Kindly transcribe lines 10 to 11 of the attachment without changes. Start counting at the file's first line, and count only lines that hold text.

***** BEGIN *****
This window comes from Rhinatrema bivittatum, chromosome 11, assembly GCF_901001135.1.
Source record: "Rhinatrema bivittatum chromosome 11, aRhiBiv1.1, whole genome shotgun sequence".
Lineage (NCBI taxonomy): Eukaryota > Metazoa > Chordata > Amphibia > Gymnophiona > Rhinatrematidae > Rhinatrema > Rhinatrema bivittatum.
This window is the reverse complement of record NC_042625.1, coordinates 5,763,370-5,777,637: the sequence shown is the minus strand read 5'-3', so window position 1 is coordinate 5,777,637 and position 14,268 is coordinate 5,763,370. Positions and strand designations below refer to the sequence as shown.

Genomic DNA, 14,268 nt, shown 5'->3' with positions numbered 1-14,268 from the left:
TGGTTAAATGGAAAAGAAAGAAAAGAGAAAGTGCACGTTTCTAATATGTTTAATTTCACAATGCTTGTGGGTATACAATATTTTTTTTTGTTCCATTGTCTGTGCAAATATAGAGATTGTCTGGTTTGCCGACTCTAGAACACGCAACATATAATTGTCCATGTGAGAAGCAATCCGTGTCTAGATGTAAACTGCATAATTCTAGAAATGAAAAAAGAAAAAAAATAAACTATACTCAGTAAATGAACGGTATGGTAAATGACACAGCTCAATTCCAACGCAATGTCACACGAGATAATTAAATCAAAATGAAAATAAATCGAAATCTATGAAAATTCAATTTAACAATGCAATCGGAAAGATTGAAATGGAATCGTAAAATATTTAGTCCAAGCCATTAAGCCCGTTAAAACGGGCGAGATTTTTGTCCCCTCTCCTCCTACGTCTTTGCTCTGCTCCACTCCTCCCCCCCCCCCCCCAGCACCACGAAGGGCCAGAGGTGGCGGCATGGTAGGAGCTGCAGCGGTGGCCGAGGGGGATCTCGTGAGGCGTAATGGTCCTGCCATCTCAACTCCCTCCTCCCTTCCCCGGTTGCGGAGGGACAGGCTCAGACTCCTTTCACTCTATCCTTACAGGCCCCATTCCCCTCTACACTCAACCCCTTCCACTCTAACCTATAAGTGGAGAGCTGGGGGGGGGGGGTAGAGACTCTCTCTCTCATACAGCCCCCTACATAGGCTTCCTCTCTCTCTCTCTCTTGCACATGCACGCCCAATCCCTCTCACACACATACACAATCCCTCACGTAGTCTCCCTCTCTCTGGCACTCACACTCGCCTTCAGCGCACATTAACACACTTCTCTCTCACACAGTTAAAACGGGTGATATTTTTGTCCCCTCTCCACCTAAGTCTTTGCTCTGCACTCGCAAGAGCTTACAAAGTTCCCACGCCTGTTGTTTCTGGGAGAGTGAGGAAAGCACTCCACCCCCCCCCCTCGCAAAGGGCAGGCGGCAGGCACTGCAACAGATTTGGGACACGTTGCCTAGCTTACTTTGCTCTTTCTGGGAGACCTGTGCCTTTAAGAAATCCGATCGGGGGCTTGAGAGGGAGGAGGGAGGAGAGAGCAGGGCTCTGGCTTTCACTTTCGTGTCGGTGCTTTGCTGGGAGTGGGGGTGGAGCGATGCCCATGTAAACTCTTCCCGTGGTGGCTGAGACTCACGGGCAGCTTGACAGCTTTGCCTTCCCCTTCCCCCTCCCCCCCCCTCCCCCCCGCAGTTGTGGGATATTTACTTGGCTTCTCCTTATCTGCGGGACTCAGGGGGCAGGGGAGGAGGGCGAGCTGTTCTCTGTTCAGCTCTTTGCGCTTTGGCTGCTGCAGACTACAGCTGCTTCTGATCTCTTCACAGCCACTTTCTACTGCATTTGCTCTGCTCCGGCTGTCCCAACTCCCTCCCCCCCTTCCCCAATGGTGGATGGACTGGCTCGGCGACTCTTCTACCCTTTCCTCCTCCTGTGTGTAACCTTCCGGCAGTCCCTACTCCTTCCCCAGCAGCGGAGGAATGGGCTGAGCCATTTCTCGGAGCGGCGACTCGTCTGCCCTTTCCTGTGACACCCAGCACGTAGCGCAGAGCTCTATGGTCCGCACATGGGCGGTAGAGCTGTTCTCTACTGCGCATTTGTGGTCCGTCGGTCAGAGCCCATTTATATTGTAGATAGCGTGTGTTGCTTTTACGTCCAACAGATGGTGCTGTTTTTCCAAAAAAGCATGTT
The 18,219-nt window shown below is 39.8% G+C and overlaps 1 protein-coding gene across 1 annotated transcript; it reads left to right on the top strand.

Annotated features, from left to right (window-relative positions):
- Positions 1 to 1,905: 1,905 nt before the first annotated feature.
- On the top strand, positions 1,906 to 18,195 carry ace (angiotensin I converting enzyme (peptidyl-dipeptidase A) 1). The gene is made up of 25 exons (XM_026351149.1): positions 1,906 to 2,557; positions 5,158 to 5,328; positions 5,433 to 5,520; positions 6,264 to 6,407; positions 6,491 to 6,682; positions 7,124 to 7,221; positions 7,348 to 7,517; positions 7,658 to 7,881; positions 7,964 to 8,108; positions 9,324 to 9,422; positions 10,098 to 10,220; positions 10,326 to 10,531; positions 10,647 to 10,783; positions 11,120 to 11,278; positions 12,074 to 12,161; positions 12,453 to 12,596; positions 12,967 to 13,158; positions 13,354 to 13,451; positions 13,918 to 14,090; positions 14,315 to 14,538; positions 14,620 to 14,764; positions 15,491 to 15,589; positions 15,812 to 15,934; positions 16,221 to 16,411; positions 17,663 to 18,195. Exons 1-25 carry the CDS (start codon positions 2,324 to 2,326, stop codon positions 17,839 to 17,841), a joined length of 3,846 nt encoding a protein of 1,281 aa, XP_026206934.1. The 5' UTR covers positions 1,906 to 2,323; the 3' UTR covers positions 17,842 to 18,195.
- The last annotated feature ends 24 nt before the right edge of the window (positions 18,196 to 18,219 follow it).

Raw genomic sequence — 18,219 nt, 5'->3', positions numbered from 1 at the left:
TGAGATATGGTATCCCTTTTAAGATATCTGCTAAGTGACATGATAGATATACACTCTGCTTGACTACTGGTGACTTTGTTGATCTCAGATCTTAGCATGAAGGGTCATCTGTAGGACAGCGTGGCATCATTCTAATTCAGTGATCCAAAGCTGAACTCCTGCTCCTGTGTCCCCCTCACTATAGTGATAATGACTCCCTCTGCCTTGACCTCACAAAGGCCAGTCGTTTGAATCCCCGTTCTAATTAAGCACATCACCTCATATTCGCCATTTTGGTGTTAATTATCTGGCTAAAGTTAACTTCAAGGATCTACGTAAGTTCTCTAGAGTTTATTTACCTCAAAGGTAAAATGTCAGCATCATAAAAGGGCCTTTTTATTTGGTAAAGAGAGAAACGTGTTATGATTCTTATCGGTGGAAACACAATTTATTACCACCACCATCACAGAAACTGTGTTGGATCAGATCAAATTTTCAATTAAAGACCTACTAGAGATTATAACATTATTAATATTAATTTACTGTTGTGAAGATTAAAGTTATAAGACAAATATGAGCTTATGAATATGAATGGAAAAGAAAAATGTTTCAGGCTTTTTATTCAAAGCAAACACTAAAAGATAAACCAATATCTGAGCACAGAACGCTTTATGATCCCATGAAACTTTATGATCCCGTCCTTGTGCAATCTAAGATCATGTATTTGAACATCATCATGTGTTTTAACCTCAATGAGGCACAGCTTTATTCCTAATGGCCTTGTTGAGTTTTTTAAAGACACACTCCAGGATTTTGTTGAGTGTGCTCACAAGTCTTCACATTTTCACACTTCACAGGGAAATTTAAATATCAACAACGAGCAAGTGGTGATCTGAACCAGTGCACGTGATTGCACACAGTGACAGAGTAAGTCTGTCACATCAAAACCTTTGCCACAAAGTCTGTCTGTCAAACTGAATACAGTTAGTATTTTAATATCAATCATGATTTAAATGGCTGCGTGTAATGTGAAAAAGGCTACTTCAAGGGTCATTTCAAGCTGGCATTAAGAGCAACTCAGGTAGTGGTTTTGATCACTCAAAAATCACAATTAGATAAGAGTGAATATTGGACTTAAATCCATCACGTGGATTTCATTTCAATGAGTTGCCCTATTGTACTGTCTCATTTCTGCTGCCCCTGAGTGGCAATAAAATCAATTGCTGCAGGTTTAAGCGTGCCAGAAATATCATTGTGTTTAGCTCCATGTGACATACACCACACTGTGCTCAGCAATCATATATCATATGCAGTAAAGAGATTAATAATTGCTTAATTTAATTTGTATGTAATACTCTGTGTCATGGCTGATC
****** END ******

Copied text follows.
- On the top strand, positions 1,906 to 18,195 carry ace (angiotensin I converting enzyme (peptidyl-dipeptidase A) 1). The gene is made up of 25 exons (XM_026351149.1): positions 1,906 to 2,557; positions 5,158 to 5,328; positions 5,433 to 5,520; positions 6,264 to 6,407; positions 6,491 to 6,682; positions 7,124 to 7,221; positions 7,348 to 7,517; positions 7,658 to 7,881; positions 7,964 to 8,108; positions 9,324 to 9,422; positions 10,098 to 10,220; positions 10,326 to 10,531; positions 10,647 to 10,783; positions 11,120 to 11,278; positions 12,074 to 12,161; positions 12,453 to 12,596; positions 12,967 to 13,158; positions 13,354 to 13,451; positions 13,918 to 14,090; positions 14,315 to 14,538; positions 14,620 to 14,764; positions 15,491 to 15,589; positions 15,812 to 15,934; positions 16,221 to 16,411; positions 17,663 to 18,195. Exons 1-25 carry the CDS (start codon positions 2,324 to 2,326, stop codon positions 17,839 to 17,841), a joined length of 3,846 nt encoding a protein of 1,281 aa, XP_026206934.1. The 5' UTR covers positions 1,906 to 2,323; the 3' UTR covers positions 17,842 to 18,195.
- The last annotated feature ends 24 nt before the right edge of the window (positions 18,196 to 18,219 follow it).